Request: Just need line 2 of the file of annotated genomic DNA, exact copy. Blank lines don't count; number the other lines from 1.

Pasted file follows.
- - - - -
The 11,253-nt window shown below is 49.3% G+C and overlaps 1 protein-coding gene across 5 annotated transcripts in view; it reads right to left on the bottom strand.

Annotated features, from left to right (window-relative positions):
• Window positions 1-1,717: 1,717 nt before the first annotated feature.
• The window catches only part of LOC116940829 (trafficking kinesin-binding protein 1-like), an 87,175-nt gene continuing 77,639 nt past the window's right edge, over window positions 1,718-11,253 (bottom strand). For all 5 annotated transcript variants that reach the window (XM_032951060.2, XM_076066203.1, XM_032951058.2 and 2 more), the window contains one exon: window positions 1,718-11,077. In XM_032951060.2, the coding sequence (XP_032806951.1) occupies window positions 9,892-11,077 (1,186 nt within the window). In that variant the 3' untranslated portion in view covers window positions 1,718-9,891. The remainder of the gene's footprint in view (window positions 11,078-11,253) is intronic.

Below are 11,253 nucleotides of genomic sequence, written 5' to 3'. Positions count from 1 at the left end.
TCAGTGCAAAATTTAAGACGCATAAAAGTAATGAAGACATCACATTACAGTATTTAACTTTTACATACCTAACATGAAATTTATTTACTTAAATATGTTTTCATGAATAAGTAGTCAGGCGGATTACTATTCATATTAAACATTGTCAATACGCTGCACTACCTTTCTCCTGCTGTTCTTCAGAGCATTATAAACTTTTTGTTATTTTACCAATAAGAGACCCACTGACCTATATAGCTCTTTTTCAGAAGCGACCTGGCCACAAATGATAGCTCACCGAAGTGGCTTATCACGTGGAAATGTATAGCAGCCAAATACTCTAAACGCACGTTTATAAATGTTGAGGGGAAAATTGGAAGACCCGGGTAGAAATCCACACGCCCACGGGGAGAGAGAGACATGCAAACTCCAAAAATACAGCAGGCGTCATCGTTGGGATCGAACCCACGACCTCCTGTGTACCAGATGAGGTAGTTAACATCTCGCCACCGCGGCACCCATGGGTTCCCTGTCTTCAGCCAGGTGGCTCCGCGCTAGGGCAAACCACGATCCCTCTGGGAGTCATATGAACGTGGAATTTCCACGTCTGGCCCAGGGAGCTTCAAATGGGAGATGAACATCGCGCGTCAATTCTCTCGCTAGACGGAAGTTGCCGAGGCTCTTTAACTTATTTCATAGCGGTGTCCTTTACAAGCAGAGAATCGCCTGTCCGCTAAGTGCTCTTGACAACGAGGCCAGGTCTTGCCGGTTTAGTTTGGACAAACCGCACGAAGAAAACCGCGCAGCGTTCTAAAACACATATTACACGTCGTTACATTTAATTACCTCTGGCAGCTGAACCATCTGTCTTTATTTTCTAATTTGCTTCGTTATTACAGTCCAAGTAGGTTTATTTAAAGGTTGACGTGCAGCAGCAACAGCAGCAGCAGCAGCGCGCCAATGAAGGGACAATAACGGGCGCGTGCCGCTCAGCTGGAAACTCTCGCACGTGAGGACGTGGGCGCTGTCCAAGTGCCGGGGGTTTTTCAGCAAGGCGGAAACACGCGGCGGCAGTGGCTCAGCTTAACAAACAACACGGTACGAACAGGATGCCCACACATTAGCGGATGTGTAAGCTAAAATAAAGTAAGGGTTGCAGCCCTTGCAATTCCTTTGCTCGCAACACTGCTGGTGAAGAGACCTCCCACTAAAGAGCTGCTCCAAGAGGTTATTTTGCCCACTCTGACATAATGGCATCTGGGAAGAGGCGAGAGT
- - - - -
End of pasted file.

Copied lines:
Annotated features, from left to right (window-relative positions):